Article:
- ADS WITH YOUR SOCIAL ACTIONS: Select NO ONE under “Include my social actions with ads for”
Hide ad topics: Which subjects do you wish to never see and for how long? There are three sections
- ALCOHOL: Choose from “Hide for 6 months,” “Hide for 1 year,” or “Permanently”
- PARENTING (Same time limits)
- PETS (Same time limits)
3. Monitor your ad preferences more regularly
The time to stop being passive users of such a company that doesn’t deserve our data is NOW.
If you don’t want to #deleteFacebook but would still want to hurt it where it’s affected the most, clear your “interests” and delete the advertisers you’ve interacted with more frequently–say once per quarter.
4. Join another social network
I’ve been hearing more and more about a particular new social network (no, not Vero), which offers the kind of “connection” we sought from Facebook back in the day, but without all the garbage that Facebook has for years been associated with:
5. Opt out of ALL ads everywhere throughout your browser
To do so, go here: http://optout.aboutads.info/?c=2#!/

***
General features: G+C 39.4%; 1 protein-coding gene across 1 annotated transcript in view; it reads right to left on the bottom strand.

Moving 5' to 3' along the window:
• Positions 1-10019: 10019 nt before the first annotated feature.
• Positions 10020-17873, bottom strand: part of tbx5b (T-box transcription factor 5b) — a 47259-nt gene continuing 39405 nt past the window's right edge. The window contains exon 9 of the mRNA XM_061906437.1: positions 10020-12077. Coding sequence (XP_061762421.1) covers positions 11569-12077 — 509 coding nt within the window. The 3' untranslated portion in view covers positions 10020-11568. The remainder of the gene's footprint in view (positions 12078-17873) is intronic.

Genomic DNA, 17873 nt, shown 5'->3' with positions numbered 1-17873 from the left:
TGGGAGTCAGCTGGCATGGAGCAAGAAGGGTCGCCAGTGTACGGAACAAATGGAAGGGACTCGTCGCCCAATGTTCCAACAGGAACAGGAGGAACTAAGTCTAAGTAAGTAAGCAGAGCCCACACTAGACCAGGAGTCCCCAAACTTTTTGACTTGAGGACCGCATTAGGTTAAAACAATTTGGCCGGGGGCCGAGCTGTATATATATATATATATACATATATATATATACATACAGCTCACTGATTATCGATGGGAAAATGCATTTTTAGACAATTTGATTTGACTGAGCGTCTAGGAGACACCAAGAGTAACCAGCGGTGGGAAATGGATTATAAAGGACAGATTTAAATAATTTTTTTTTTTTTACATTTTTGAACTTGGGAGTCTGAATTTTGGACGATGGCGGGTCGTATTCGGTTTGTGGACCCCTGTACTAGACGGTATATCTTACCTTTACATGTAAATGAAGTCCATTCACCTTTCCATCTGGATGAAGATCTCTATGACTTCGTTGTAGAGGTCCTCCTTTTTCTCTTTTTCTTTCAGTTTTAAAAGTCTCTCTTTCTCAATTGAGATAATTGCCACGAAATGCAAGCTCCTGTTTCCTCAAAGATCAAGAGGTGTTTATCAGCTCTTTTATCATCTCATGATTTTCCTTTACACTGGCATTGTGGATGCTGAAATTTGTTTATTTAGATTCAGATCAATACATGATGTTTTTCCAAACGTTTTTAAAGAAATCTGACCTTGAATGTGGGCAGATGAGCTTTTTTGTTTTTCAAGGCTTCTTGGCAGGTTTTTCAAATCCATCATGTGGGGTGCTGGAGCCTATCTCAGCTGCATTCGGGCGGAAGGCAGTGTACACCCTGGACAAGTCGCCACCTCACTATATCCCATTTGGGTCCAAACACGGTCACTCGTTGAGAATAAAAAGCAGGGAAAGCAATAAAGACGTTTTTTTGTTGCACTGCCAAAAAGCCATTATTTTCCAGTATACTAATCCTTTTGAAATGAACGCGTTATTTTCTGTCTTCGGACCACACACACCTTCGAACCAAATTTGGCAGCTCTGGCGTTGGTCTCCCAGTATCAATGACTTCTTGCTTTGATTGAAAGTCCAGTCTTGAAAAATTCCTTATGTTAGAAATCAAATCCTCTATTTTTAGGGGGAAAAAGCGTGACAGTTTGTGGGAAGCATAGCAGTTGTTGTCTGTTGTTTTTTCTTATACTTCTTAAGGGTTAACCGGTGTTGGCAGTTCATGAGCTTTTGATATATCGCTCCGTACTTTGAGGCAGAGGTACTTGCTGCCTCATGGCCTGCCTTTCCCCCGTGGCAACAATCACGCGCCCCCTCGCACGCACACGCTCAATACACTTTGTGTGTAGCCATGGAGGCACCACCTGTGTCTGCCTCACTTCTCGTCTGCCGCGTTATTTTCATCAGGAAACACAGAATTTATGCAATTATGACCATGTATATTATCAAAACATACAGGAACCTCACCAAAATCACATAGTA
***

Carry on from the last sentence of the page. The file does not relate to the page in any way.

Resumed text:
6. Contact your representative
Slate had a really good piece recently about the problem with #deleteFacebook and suggested those of us who are tired of such a giant Goliath abusing our privacy actually contact our government representatives and members of Congress.
As much against (too much) regulation as I may be, Facebook’s recent scandals and revelations may warrant a need for some kind of government oversight. I heard that the FTC may start looking into Facebook, and that 40 Attorney Generals want answers.
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What are you doing about the recent Facebook fiasco? Will you #deleteFacebook, keep it, or change how your data’s used? Feel free to comment with anything else you want to this post!